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Ok, one thing I want to touch on right away. I’m reading through my old post about UniFi and wanted to touch on a few items related to that. Obviously a lot has changed in the past seven years and this probably warrants a more in-depth post but for now I’ll throw out some quick bullet points. It’s probably worth noting that I have worked with UniFi extensively since my last post in February 2013 – in fact the computer I am typing this on is connected via a UniFi Switch 8 and I have multiple APs at home, as well as our setup at work and many client sites with one or more APs.

Key differences:

  • Most APs now support standard 802.3 PoE. There are a handful of older APs that only support Ubiqiti’s passive 24V PoE and a handful of other devices that support both but have limits on their support in one direction or another. There are also quite a few newer devices that do not support the old passive standard. Thankfully there is a handy support matrix ( ).
  • The management stack has come a LONG way. It absolutely does run on Linux now (as well as Windows and macOS) and there are all kinds of places to run it other than a premise machine. My personal preferred approach is a tiny Linux VM (I use a Debian 9 VM with 2GB RAM, 1 CPU core and 30GB disk at home – and I’m sure it could be made smaller) but I’m interested in playing around with the various Docker images that are out there. Ubiqiti also offers their CloudKey management appliances (which are okay but pretty expensive for what you get), and it’s easy to run in the public cloud if need be.
  • Ubiqiti now offers a cloud management interface (which plugs into the local controller, wherever it happens to run). I don’t have a ton of experience with it, but it’s certainly handy.
  • Greatly expanded product line – in additon to many APs, there are switches, camera gear, lighting, firewalls, etc. There’s also a ton of non-UniFi gear in their product line. How good that gear is in absolute terms varies a bit but the value for money is typically hard to beat.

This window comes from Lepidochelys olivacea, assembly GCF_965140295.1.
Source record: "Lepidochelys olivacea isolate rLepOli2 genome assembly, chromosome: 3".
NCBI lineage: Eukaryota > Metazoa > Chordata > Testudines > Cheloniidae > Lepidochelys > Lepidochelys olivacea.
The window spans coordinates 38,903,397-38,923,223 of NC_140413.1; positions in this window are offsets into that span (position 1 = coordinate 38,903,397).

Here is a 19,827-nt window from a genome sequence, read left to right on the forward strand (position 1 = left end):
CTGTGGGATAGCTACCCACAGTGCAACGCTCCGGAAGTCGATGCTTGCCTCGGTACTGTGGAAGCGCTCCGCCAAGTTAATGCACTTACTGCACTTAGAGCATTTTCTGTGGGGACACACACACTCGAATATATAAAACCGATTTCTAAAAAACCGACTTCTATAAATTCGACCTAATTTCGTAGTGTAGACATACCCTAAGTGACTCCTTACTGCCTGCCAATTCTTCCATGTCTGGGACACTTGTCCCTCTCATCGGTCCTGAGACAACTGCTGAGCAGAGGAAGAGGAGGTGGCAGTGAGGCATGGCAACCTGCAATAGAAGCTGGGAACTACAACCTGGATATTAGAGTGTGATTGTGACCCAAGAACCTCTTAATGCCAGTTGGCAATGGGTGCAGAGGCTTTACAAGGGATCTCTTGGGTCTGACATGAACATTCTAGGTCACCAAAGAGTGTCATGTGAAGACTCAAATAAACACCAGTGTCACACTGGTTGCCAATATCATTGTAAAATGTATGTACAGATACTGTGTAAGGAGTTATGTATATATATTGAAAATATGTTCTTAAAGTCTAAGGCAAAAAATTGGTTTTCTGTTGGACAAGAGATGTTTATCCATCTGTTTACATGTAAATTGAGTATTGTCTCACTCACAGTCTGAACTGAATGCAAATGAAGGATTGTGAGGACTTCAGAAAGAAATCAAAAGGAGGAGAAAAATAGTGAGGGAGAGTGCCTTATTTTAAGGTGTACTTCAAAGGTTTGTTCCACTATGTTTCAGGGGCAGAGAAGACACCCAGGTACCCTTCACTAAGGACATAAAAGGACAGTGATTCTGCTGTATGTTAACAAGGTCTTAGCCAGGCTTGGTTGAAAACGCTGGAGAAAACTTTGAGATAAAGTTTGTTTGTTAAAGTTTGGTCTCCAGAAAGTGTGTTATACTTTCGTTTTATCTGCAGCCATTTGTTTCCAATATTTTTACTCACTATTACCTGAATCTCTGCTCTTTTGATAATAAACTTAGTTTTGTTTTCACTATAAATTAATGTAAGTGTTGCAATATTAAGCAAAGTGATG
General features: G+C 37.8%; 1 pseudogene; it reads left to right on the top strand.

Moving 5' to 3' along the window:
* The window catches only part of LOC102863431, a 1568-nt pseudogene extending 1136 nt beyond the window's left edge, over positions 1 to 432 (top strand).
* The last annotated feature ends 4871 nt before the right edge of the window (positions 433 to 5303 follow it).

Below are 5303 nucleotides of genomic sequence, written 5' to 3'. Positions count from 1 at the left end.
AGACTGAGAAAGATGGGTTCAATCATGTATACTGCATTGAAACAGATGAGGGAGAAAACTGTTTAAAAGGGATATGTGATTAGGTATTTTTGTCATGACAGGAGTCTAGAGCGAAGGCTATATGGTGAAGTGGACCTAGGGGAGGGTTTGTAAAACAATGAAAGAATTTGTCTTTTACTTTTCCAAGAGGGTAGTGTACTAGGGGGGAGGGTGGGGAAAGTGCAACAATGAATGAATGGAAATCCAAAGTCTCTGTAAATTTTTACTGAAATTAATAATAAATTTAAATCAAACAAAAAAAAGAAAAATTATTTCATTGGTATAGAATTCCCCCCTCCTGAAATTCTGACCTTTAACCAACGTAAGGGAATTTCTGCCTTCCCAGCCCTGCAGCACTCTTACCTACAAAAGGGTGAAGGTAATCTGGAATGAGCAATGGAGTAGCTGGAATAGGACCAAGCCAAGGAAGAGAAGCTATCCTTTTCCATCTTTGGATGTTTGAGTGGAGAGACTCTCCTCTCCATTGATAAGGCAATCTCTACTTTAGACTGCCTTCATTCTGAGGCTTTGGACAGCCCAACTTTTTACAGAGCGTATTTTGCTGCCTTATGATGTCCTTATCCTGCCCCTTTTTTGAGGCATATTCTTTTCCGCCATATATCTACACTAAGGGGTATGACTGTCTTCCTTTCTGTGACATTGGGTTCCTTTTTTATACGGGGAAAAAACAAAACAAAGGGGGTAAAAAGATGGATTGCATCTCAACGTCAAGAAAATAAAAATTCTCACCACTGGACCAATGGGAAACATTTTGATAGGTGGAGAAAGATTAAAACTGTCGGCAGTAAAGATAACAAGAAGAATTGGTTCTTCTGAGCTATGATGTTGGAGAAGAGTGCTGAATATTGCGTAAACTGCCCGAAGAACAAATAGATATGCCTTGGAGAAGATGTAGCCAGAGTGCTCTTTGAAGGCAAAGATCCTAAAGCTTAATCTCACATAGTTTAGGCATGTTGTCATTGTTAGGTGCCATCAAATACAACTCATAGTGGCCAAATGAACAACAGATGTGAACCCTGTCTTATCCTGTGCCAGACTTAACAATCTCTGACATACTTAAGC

Again this is probably something I could write several posts about but for now I wanted to throw out some commentary to update my post from 2013.

Well, not that long. Eighteen months with no new posts is still way less than my last update gap. Still wearing my consultant hat, still a coffee and beer lover, Windows 7/2008 has finally gone EOL, Palo Alto is buying everything in sight, Intel continues to get security egg on their face and the industry is as interesting as ever.

I don’t know that I will ever keep updating on a regular basis but perhaps I will. I certainly have plenty to say these days. I just got done moving the site from a relatively ancient CentOS 6/Apache/MySQL backend to a modern-ish Debian 10/nginx/MariaDB VPS (still at Linode and still using Cloudflare) which is probably worthy of a post on it’s own. My core Linux/UNIX background came from my high school days running FreeBSD 4.8 (and Apache 1.3!) on an old Pentium P5-200 in my bedroom. I’ve obviously kept those skills up to date but I’m still used to thinking in those terms (and I still support a lot of CentOS 6.x) so dealing with systemd and nginx config files requires a bit of extra thinking.

Anyway, perhaps more to come soon.

It’s been a while! Lots to catch up on – plenty of tech industry changes since 2013, even with the relatively few number of areas I specifically touched on previously. I still like Ubiquiti (even more now than five years ago), I spent a couple of years using macOS almost exclusively at my day job, Windows 8.1 was eclipsed by Windows 10, Dell divested SonicWALL, and oh yeah, I’m consulting these days.

Anyway, this is a long way of saying that I have a lot to talk about. Amazingly this dusty old WordPress has held up pretty well (and upgraded cleanly to the latest version!), so it looks like I’ve still got a venue for it. I’m sitting much more on the backend side of the house these days but I still have some opinions on the desktop area of things (to say nothing of mobile).